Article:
So, moving on again, let me jump to the present season. I still wasn’t able to watch most of the regular season games due to my lack of cable television, but every time I picked up the paper or logged onto the internet, I was checking the scores and standings. On the occasions in which I was able to catch a game, I continued to ask questions and gain more and more interest, understanding and enthusiasm. When the Cavaliers officially made the playoffs, I was honestly excited and I went out of my way to make sure that I watched every single game. While I would normally stay at my girlfriends house only on the weekends, I made several guest appearances on game nights throughout the week. Each new series brought forth new excitement and deep dislike for so many  of the opposing teams and players when they would lay down a dirty foul or simply act unprofessional in a number of ways (To say that I have a dislike for Draymond Green, would be an understatement.)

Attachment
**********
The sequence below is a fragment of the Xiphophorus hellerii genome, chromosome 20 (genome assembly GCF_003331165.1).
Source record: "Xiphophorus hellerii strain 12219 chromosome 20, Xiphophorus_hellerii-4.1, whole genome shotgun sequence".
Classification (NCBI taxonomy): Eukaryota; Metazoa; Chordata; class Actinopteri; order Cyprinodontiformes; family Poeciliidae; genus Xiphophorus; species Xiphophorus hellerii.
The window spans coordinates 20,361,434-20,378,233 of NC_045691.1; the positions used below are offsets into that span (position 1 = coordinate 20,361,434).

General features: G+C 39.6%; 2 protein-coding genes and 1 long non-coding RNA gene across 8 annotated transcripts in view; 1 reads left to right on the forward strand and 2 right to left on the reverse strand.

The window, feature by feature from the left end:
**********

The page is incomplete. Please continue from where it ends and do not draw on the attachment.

The ease in which you sped through the first two rounds of the playoffs proved only how elite the team was in comparison to most of the league. While the Toronto series proved a bit more challenging, it was clear that they were a very tough team to beat and I suspect that they will be giving you continued pressure throughout the next years. Obviously, the team did what needed to be done to adjust and you made it to the Finals again! The two number 1’s again! Vs.The defending champions! And you were healthy!. To be the best, you have to beat the best–and that’s exactly what you did much to skepticism of analysts, odds-makers, believers of “the curse” and people like myself: Those who always begin with high hope but then fretfully submitting to defeat once all has seemed lost. When you went down 3-1 in the finals, I thought that was it. I went so far as to create and image of your logo with a fork superimposed over the sword; That was an awful thing for me to do and when you won game five, I deleted all traces of it from social media and my hard drive. I was certain and had stated that if you would win game five that the series would go to seven games. When you forced a game seven, I was thrilled! However, I didn’t have a lot of optimism. Not that I wasn’t trying to be All In, but that I just thought all of the conditions were against you between their home court advantage, their “dirty” style of play (in my opinion), the officiating and the analysts.Hell! Even the newspapers and television articles had begun posting the schedule for the Warriors victory parade. We were going to lose. Time for “next year”.